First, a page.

Despite a reputation built on the sweeping quality of their attacking play, Spain will also rely on solid defensive foundations when they meet Italy in the Confederations Cup semi-finals on Thursday.
Of the teams in the last four, in descending order, Italy have conceded eight goals and committed 51 fouls, followed by Uruguay (3/52), Brazil (2/67) and finally Spain, who have committed only 30 fouls and let in just one goal (and that a superb free-kick by Uruguay's Luis Suarez).
The world and European champions have also accumulated the lowest number of yellow cards of the eight teams to have contested the group phase (three, equal with Nigeria).
There is disciplinary rigour to Spain's play but also, and especially, tight defensive control.
The team's statistics are worthy of the finest Italian practitioners of the defensive art of 'catenaccio', with two goals conceded in seven games at the 2010 World Cup; one in six at Euro 2012 (scored, ironically, by Italy); and two in five during qualifying for the 2014 World Cup.
It has given rise to the term 'passenaccio', in homage to Spain's habit of killing games off by endlessly rotating the ball, but coach Vicente del Bosque says it is unfair to dub Spain a negative team.
"If you had to define our national team in one word, it would be difficult to say they were defensive," he said during a recent press conference.
Although he insists he has "no magic recipe", he conceded: "We defend through possession."
There, Spain do seem blessed with a magic touch, having enjoyed an average of 64 percent of possession during the group phase.
Paradoxically, their lowest percentage (58 percent) was recorded in the record-breaking 10-0 annihilation of Tahiti.
Their last-four rivals trail behind: Uruguay with 44 percent, Italy with 49 percent, and Brazil with 55 percent.
The strategy of defending by monopolising the ball, which Spain have elevated to the level of footballing art since their breakthrough triumph at Euro 2008, is nonetheless nothing new.
It was developed and applied for the first time by the great Ajax and Netherlands teams of the 1970s, led by legendary coach Rinus Michels and the great Johan Cruyff.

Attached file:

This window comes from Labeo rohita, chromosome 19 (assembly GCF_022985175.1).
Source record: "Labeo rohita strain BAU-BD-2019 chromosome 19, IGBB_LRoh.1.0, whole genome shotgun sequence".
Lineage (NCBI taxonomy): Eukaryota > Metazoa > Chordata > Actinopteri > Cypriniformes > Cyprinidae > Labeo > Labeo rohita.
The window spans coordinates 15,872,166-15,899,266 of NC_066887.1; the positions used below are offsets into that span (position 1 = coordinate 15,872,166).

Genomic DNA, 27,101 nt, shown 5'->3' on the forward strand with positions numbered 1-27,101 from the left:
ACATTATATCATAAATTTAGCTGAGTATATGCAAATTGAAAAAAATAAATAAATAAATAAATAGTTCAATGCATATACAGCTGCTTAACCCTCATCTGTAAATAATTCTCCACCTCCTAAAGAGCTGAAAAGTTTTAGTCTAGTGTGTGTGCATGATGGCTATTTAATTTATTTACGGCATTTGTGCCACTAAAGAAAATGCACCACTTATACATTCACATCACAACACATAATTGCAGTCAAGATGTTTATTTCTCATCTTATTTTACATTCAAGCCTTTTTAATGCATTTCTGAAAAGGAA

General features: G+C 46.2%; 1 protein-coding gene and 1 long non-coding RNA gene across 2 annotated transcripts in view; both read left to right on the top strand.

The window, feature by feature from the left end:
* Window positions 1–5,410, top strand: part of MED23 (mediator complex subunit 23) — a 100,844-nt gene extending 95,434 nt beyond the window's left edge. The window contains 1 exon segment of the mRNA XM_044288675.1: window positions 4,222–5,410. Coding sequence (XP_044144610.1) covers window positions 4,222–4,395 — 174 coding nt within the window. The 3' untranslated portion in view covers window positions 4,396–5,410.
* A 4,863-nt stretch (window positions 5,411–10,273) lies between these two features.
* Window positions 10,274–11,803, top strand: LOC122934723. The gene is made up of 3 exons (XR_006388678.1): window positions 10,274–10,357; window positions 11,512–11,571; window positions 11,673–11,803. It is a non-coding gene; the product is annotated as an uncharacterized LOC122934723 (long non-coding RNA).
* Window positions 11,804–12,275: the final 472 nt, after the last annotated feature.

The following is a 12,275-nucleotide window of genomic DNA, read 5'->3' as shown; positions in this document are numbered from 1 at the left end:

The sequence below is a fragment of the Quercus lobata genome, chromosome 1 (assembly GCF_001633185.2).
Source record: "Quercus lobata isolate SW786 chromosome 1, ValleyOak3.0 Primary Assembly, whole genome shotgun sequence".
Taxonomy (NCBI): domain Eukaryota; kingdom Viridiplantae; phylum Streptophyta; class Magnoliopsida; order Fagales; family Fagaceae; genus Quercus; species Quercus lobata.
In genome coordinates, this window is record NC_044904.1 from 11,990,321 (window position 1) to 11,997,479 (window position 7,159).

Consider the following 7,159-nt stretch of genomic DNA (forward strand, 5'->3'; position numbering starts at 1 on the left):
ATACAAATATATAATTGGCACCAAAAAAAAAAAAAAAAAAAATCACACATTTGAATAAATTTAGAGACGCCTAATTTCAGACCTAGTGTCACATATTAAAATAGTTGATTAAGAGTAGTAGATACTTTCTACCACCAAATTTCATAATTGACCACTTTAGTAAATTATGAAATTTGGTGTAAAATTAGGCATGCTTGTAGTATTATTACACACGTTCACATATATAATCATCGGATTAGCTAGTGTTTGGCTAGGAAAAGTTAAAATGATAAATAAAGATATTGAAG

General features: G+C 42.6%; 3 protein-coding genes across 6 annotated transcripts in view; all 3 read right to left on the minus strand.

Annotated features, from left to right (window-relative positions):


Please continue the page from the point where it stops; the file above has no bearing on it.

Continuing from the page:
Cruyff imported the concept to Barcelona, less so as a player (1973-1978) than during his time as coach (1988-1996), when he constructed a feted 'Dream Team' around players such as Ronald Koeman, Hristo Stoichkov and Pep Guardiola.
A faithful adherent to the 'Dutch way', Guardiola applied the same principles during his four extraordinarily seasons as coach of Barcelona between 2008 and 2012, when the Catalan club amassed 14 trophies, including two Champions League titles.
The Barcelona trio of Xavi, Andres Iniesta and Sergio Busquets are the modern exponents of the style, which was put in place in the national team by Luis Aragones, architect of the Euro 2008 triumph.
But the defensive work is also a collective obligation, as it begins with high and aggressive pressing from the forward players as soon as possession is ceded.
Hard-working winger Pedro Rodriguez and Cesc Fabregas, a central midfielder turned 'false nine', form the front line of the Spanish defence, their intense harrying rewarded by long spells of possession that oblige the opposition to put in the leg work.
More passing, less tackling, fewer fouls, more clean sheets.
Conceding so few goals "is a very important factor" explains left-back Jordi Alba. "It's the work of the whole team, not just the defence and the goalkeeper," he says.
"The credit belongs to everyone," adds centre-back Sergio Ramos. "And when we win, it's not only thanks to those who score the goals, but to the balance."